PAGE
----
“Five years ago I started attending conferences on technology and was frustrated to see all the things I could accomplish, but was unable to,” says Jerry Delsol, a high school science teacher with over 30 years of teaching experience.
“Now,” he continues, “our district has a robust and reliable wireless network. This has revolutionized my classroom by allowing me to build the digital ecosystem that I’ve envisioned. All of my students are able to participate wirelessly with our district-issued devices as well as their own smartphones, tablets and laptops.”
Aruba offers a basic skin service as well as training sessions for customers that have their own web development resources via the SKU: AMG-SKIN-PS. Aruba Professional Services also has an in-house development and creative team that manages custom captive portal projects from start to finish.
Classroom flipping is a hot topic among educators across the country, including at Derby Public Schools in Derby, Kansas. There, modern computing technologies are making flipped classrooms practical.
“I teach a paperless, modified flip class,” reports Laura Hayden, eighth-grade digital studies and yearbook teacher at the Derby Middle School. “It’s essential for my students to get to their online material quickly and our wireless system enables them to do just that. It’s significantly faster than our old wired network.”Read more...
Springfield’s investment in wireless networking is essential to supporting all 21st Century educational models at the district. This includes the transition to the Common Core State Standards. “Educators and students are becoming more dependent on a wireless network for teaching and learning. So the role of our WLAN is becoming more important every day as teachers increasingly rely on technology to share content, engage their pupils and improve collaboration among students.”Read more...
Have you ever sat in traffic and wished there was another lane? I’ve been making this wish a lot lately, as my commute seems to be getting longer each day. While sitting in traffic this morning I started thinking about what causes traffic congestion and I realized there are a number of parallels between traffic and RF engineering.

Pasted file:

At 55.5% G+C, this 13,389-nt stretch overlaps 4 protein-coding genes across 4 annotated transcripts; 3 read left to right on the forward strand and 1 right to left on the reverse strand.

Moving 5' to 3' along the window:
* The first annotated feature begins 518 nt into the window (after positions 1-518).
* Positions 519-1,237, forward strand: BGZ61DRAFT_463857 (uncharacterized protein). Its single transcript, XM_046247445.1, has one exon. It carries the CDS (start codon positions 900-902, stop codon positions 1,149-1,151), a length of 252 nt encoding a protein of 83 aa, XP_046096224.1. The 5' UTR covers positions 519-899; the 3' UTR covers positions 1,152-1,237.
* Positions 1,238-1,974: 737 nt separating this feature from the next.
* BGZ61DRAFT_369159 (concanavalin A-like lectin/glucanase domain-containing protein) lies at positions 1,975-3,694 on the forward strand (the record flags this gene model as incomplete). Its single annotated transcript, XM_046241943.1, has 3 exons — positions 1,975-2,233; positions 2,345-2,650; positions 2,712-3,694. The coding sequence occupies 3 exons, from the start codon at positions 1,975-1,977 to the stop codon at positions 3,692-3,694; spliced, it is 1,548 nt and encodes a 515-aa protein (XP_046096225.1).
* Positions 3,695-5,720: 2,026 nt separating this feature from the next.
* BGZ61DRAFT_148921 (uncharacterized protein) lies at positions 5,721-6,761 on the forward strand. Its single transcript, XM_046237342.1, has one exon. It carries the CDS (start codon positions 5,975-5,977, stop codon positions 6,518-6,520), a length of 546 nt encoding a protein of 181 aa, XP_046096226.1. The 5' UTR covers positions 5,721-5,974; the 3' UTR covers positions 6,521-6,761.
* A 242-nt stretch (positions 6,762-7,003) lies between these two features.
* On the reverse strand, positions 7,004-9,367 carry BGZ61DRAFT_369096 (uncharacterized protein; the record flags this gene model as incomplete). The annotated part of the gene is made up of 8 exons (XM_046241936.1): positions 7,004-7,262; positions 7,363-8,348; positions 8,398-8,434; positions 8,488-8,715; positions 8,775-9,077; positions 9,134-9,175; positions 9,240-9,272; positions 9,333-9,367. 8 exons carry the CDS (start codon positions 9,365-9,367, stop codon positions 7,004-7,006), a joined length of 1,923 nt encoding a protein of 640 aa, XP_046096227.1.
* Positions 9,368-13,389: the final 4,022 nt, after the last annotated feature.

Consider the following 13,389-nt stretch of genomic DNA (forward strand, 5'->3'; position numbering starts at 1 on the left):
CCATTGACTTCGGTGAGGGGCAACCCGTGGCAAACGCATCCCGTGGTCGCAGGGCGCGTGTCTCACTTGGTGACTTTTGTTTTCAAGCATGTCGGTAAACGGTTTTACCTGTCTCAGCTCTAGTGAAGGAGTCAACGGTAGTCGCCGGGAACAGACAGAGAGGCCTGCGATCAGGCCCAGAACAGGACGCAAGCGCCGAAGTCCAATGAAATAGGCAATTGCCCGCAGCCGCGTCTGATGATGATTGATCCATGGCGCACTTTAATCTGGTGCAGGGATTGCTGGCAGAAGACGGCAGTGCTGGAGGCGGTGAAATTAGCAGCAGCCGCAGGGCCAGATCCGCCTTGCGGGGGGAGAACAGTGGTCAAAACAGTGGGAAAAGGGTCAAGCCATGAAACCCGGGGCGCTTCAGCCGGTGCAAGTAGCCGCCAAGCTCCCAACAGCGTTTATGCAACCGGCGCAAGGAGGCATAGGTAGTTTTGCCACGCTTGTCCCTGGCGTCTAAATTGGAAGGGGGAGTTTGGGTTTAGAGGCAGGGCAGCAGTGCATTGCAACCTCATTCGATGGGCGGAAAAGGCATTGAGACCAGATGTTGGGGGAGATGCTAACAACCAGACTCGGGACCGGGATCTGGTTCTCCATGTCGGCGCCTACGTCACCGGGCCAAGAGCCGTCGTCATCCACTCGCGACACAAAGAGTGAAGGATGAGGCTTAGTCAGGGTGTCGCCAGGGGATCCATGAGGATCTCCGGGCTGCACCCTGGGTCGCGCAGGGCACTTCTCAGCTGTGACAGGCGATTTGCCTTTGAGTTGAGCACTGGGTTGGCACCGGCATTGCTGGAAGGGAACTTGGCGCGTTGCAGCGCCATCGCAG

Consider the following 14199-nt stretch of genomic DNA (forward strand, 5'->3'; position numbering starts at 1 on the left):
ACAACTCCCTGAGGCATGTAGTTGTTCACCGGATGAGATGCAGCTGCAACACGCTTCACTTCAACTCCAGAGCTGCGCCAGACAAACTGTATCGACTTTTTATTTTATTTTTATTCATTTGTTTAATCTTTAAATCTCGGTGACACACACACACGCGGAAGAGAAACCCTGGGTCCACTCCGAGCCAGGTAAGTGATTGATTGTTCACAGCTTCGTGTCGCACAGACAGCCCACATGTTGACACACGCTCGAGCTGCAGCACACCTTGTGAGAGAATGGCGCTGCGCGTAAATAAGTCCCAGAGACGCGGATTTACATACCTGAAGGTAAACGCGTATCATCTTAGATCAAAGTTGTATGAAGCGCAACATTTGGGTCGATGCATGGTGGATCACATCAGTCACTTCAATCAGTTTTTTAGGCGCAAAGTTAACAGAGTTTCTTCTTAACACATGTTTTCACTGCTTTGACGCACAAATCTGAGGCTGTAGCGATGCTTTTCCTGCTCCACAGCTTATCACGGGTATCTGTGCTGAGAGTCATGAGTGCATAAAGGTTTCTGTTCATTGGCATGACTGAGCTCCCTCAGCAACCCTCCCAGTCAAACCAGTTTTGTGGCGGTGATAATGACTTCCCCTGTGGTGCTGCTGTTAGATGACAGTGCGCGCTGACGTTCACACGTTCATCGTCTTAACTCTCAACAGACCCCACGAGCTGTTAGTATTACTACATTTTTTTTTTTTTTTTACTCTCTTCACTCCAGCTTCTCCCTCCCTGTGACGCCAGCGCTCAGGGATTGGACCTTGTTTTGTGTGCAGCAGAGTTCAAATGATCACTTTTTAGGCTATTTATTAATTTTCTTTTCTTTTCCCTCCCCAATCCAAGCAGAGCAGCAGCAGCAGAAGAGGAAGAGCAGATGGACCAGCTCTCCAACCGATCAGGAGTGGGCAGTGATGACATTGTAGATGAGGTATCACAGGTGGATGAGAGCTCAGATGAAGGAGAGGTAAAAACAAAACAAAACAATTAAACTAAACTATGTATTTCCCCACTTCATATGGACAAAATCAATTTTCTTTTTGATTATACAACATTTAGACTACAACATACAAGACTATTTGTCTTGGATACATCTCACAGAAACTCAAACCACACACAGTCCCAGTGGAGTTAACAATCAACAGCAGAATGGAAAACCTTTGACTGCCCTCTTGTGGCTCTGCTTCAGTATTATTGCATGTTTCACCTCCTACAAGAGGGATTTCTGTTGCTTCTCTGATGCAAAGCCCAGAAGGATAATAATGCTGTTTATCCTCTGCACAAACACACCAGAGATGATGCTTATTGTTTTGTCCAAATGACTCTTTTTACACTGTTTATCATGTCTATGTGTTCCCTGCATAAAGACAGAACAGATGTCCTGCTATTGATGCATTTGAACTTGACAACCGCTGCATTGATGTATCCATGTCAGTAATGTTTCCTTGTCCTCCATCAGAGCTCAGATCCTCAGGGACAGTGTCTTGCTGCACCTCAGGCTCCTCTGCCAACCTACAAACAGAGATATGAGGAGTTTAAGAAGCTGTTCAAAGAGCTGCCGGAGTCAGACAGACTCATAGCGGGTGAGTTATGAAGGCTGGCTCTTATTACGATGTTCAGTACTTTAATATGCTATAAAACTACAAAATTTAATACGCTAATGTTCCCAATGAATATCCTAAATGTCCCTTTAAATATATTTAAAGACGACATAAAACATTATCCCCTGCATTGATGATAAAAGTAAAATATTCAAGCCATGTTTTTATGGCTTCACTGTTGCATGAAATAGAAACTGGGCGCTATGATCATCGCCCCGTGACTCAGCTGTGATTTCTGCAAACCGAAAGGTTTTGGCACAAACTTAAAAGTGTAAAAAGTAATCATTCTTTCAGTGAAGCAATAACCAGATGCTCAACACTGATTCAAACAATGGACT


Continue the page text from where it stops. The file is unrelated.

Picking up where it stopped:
Whether you are talking about more cars on the road or more devices on the Wi-Fi network, traffic and RF engineers both need to figure out how to make the best use of a fixed resource. I’m not sure about the life of a traffic engineer, but the life of an RF engineer got a lot better with the introduction of 802.11ac.
802.11ac brings gigabit speeds to Wi-Fi and doubles the channel width of 802.11n by allowing 80-MHz channels in 5 GHz. By doubling the channel width, you double the speed. Faster speeds mean devices take less airtime to receive the data, so you can support more devices on the network with less congestion.
Aruba maximizes this opportunity by supporting all five 80-MHz channels available in the U.S. Whether you’re deploying 802.11ac in a large campus or a retail store, the ability to use all five channels reduces the performance-robbing effects of co-channel interference and maximizes channel re-use.
There are actually six 80-MHz channels available, but channels between 116 and 132 are used for weather radar, so the maximum available for Wi-Fi is five 80-MHz channels: 36E (36, 40, 44, 48), 52E (52, 56, 60, 64), 100E (100,104,108,112) and 132E (132,136,140,144) and 149E (149,153,157,161).
I was bit surprised that Cisco only recently started talking about radio management support for 80MHz channels and shocked when I found out that they don’t even support all available channels. I guess they don’t mind sitting in traffic. As you can see below, Cisco does not support 132E, since Channel 144 is missing.
By supporting all five 80-MHz channels, Aruba has an immediate 25% performance advantage.
The next time you’re stuck in traffic, ask yourself how great life would be with that extra lane.